LAFAYETTE, La. (KLFY)- UPDATE: Two district judges have ruled that Brian Pope is ineligible to run for a second term as Lafayette city marshal.
Along with 15th Judicial District Attorney Keith Stutes’ motion, the state Board of Ethics also claimed Pope was ineligible to run for office because he owed the board $5,000 in fees.
A separate hearing on the matter was also held Tuesday.
The ethics board claims Pope failed to mention that he owned the fees on his candidacy qualification form.
ORIGINAL: Suspended Lafayette City Marshal Brian Pope is headed to court on Tuesday as a judge is being asked to disqualify his candidacy for re-election and another judge wants him to prove he has fulfilled a probation requirement for community service.
Keith Stutes, the 15th Judicial District Court district attorney, is asking a judge to disqualify Pope from running, arguing he is not registered to vote, not qualified to vote and was not registered or qualified to vote when he filed to run for re-election.
“He was not registered as a qualified elector,” 15th Judicial District Assistant Attorney Daniel Landry told News 10. “And in fact on his candidacy admitted to that fact. That is the basis for the district attorney’s filing of that objection.”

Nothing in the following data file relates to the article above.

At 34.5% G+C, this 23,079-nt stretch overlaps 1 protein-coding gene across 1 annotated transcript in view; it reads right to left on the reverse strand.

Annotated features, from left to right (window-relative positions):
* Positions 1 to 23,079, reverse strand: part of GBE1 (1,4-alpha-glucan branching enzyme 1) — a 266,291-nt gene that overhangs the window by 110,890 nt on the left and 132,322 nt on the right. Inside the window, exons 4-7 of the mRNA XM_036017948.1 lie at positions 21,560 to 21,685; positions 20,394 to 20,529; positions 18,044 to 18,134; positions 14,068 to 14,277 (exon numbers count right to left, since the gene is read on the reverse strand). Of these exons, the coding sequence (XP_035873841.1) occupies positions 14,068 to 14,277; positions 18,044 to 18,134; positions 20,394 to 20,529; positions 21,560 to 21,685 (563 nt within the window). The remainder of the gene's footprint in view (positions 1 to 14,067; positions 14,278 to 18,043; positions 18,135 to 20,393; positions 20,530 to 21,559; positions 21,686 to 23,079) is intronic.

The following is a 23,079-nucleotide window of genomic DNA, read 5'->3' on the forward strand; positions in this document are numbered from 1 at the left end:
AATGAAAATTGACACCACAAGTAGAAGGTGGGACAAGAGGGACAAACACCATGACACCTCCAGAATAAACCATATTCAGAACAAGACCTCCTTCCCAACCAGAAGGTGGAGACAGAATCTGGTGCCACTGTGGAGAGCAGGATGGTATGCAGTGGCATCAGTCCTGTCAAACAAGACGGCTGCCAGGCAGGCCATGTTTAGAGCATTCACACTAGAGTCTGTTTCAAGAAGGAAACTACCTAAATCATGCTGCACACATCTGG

The Facebook group “Holding Brian Pope Accountable” asked Stutes to pursue the challenge of Pope’s candidacy in the November election. Stutes’ office has requested an expedited hearing in the case.
“He absolutely is a convicted felon, but because he still has an appeal, or writ of application for review to the Louisiana Supreme Court, the conviction is not final,” Landry said. “He cannot be removed from office until that conviction is final.”
The Lafayette Parish Clerk of Court’s office and Registrar of Voters turned over documents Stutes requested relating to Pope’s candidacy and voter eligibility.
Landry said the state Board of Elections has also filed an objection against Pope over failure to pay $5,000 in fines for not filing a campaign report.